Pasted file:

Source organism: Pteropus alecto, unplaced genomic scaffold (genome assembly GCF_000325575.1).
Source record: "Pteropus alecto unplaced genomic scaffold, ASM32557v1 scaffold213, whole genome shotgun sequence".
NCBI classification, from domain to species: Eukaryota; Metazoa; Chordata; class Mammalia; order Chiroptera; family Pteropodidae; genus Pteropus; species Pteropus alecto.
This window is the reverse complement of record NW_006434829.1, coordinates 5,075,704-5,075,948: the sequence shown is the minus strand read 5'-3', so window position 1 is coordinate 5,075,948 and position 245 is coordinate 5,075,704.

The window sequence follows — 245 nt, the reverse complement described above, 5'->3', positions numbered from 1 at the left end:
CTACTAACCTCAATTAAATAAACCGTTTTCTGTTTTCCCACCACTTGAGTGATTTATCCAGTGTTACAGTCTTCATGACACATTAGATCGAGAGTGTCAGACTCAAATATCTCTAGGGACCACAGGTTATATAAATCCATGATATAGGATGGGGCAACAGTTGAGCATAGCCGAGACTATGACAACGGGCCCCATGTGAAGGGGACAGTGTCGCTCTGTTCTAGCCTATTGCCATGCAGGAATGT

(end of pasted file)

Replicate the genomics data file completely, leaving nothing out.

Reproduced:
Source organism: Pteropus alecto, unplaced genomic scaffold (genome assembly GCF_000325575.1).
Source record: "Pteropus alecto unplaced genomic scaffold, ASM32557v1 scaffold213, whole genome shotgun sequence".
NCBI classification, from domain to species: Eukaryota; Metazoa; Chordata; class Mammalia; order Chiroptera; family Pteropodidae; genus Pteropus; species Pteropus alecto.
This window is the reverse complement of record NW_006434829.1, coordinates 5,075,704-5,075,948: the sequence shown is the minus strand read 5'-3', so window position 1 is coordinate 5,075,948 and position 245 is coordinate 5,075,704.

The window sequence follows — 245 nt, the reverse complement described above, 5'->3', positions numbered from 1 at the left end:
CTACTAACCTCAATTAAATAAACCGTTTTCTGTTTTCCCACCACTTGAGTGATTTATCCAGTGTTACAGTCTTCATGACACATTAGATCGAGAGTGTCAGACTCAAATATCTCTAGGGACCACAGGTTATATAAATCCATGATATAGGATGGGGCAACAGTTGAGCATAGCCGAGACTATGACAACGGGCCCCATGTGAAGGGGACAGTGTCGCTCTGTTCTAGCCTATTGCCATGCAGGAATGT